Gilead NASH drug dead in the water as second Phase III trial fails

An analyst wrote that with selonsertib’s failures in fourth- and now third-stage fibrosis, the drug will have no place in NASH treatment. Gilead has entered partnerships focused on other compounds for the fatty liver disease.

A Phase III study of a drug developed by Gilead Sciences for nonalcholic steatohepatitis has failed, the company said Thursday.

The Foster City, California-based biopharma company said the study, STELLAR-3, testing the drug selonsertib against placebo, did not meet its primary endpoint of demonstrating an improvement by at least one stage in NASH patients with bridging fibrosis, also known as F3.

The trial’s failure was in line with analysts’ expectations following the failure of another Phase III trial, STELLAR-4, among patients with the more advanced F4 NASH, in February. At the time of the STELLAR-4 announcement, Gilead’s shares fell more than 4 percent. However, following Thursday’s announcement, the company’s share price appeared unaffected.

Cowen analyst Phil Nadeau wrote in a note to clients that the STELLAR-3 results were not surprising after the STELLAR-4 study’s failure, adding that physician key opinion leaders his firm had spoken to were universally skeptical of its chances of success. “Now that selonsertib has definitively failed in both F3 and F4 patients, it is clear it will have no role in the treatment of NASH,” he wrote.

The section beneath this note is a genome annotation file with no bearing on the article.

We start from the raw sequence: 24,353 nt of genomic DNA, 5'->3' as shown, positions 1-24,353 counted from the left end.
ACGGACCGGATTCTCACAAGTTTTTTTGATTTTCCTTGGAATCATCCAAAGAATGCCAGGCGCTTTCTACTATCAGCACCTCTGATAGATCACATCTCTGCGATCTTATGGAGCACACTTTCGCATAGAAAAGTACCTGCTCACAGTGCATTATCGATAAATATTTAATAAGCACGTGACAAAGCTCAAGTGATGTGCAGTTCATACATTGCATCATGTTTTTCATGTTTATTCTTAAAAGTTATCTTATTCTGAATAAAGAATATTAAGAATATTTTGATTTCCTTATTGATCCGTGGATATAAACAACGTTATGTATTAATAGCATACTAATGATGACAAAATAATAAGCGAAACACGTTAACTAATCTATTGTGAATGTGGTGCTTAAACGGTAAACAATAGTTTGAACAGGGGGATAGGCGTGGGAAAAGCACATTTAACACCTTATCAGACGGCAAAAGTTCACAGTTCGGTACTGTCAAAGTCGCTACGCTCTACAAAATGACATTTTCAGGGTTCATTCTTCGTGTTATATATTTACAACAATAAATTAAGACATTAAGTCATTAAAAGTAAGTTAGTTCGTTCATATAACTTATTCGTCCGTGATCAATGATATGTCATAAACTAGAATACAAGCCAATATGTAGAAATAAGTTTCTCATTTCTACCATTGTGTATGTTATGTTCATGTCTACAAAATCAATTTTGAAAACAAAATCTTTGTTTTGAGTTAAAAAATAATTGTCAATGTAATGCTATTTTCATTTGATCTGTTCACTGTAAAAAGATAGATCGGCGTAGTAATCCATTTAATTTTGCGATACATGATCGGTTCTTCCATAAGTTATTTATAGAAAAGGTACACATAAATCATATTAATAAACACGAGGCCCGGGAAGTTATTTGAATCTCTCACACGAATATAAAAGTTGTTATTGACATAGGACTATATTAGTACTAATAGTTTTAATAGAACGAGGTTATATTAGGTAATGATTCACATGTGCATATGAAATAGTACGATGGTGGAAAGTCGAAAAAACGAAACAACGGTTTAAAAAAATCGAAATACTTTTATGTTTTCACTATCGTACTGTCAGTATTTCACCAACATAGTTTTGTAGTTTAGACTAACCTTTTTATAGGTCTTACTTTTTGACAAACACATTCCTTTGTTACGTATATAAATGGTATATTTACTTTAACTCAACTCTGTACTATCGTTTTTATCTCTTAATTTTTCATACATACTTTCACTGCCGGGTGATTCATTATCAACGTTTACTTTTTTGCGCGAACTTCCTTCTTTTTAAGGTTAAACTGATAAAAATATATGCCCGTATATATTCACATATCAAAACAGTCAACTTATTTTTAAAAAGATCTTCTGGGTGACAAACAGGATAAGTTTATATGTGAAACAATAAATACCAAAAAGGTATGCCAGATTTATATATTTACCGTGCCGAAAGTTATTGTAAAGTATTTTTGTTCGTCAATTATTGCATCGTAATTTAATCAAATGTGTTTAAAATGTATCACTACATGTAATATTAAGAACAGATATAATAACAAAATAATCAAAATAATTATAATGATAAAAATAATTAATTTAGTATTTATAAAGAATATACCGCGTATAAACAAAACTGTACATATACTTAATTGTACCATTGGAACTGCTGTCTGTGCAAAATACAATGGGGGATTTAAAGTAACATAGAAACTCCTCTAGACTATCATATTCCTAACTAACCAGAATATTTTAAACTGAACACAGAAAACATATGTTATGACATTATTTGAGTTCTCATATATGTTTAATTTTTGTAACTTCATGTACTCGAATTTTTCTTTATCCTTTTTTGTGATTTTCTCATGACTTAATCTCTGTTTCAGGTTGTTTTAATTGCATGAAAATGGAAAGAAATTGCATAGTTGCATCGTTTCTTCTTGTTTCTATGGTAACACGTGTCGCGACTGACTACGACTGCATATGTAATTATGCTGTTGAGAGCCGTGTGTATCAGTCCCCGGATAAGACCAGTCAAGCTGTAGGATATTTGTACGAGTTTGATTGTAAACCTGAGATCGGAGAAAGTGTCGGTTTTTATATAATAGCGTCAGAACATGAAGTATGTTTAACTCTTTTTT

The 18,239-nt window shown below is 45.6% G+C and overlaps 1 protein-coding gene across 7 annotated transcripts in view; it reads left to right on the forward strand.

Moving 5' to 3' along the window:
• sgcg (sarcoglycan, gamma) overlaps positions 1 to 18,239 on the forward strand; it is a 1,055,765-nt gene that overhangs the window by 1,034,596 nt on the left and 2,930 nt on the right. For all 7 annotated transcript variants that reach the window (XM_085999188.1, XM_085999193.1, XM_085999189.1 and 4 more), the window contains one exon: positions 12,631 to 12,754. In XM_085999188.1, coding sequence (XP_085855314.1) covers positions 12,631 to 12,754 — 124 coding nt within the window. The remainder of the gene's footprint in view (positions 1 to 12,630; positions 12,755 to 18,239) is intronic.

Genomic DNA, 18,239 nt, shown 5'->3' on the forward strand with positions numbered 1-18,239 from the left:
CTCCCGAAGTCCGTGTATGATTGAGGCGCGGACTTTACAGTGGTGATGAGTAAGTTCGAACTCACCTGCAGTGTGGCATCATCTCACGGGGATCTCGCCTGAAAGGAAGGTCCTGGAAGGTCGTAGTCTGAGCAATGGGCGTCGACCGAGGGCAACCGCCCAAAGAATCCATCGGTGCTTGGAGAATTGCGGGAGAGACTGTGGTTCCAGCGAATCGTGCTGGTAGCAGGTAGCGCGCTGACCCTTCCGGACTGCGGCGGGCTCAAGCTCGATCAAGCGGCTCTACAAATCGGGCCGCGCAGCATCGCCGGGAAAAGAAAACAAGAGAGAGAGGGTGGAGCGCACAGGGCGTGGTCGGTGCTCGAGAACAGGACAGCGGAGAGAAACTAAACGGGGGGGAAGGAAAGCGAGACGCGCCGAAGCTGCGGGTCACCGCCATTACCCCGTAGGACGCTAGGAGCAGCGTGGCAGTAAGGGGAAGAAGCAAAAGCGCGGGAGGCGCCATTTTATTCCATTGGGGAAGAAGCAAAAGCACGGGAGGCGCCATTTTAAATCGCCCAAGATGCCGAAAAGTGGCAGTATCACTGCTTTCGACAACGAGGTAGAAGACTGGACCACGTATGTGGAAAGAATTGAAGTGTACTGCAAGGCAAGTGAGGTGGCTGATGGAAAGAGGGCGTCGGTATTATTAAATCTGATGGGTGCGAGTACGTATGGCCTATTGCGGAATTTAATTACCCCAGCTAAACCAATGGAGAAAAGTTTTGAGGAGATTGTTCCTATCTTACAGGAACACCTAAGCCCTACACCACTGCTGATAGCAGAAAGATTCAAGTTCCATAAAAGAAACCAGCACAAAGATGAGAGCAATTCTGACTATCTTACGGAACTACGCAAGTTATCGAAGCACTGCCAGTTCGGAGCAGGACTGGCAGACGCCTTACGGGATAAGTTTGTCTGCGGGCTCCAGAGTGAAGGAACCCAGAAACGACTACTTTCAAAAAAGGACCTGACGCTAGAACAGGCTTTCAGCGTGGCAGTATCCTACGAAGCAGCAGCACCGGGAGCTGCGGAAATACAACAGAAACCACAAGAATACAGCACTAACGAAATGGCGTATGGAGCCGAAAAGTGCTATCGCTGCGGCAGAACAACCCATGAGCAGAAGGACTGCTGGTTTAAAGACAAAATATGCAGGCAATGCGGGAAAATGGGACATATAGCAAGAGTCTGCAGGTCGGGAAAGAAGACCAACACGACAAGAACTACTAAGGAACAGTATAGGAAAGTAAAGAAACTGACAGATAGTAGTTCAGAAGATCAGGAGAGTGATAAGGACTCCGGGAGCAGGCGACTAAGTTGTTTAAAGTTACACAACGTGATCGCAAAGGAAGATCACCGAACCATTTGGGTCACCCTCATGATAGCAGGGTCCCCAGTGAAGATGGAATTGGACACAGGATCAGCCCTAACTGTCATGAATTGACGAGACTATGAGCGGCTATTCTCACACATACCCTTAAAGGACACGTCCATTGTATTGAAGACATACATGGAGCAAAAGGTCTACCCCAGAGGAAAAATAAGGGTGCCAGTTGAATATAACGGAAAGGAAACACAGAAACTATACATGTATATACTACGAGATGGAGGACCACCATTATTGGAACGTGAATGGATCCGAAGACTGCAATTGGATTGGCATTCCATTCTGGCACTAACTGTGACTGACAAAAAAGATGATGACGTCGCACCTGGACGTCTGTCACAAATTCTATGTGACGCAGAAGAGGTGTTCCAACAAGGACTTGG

Since the last announcement about selonsertib, Gilead has sought to tackle NASH through partnerships with other companies. Last week, it announced a partnership with South San Francisco, California-based Insitro to discovery and develop new drugs for NASH with the aid of the latter company’s machine learning system. That deal includes a $15 million upfront fee and up to $235 million in milestone payments. Less than a week before, Gilead announced a deal with Danish drugmaker Novo Nordisk to combine two Gilead drugs, the FXR agonist cilofexor and the ACC inhibitor firsocostat, with Novo Nordisk’s approved diabetes drug Ozempic (semaglutide).

The stakes in NASH are high. Currently, there is no Food and Drug Administration-approved drug for the disease, whose prevalence is rapidly rising around the world along with the rate of obesity and Type 2 diabetes. The company currently in the lead is New York-based Intercept Pharmaceuticals, which has announced positive Phase III data for its drug, Ocaliva (obeticholic acid), raising the prospects of the company becoming the first to win an FDA approval in NASH.

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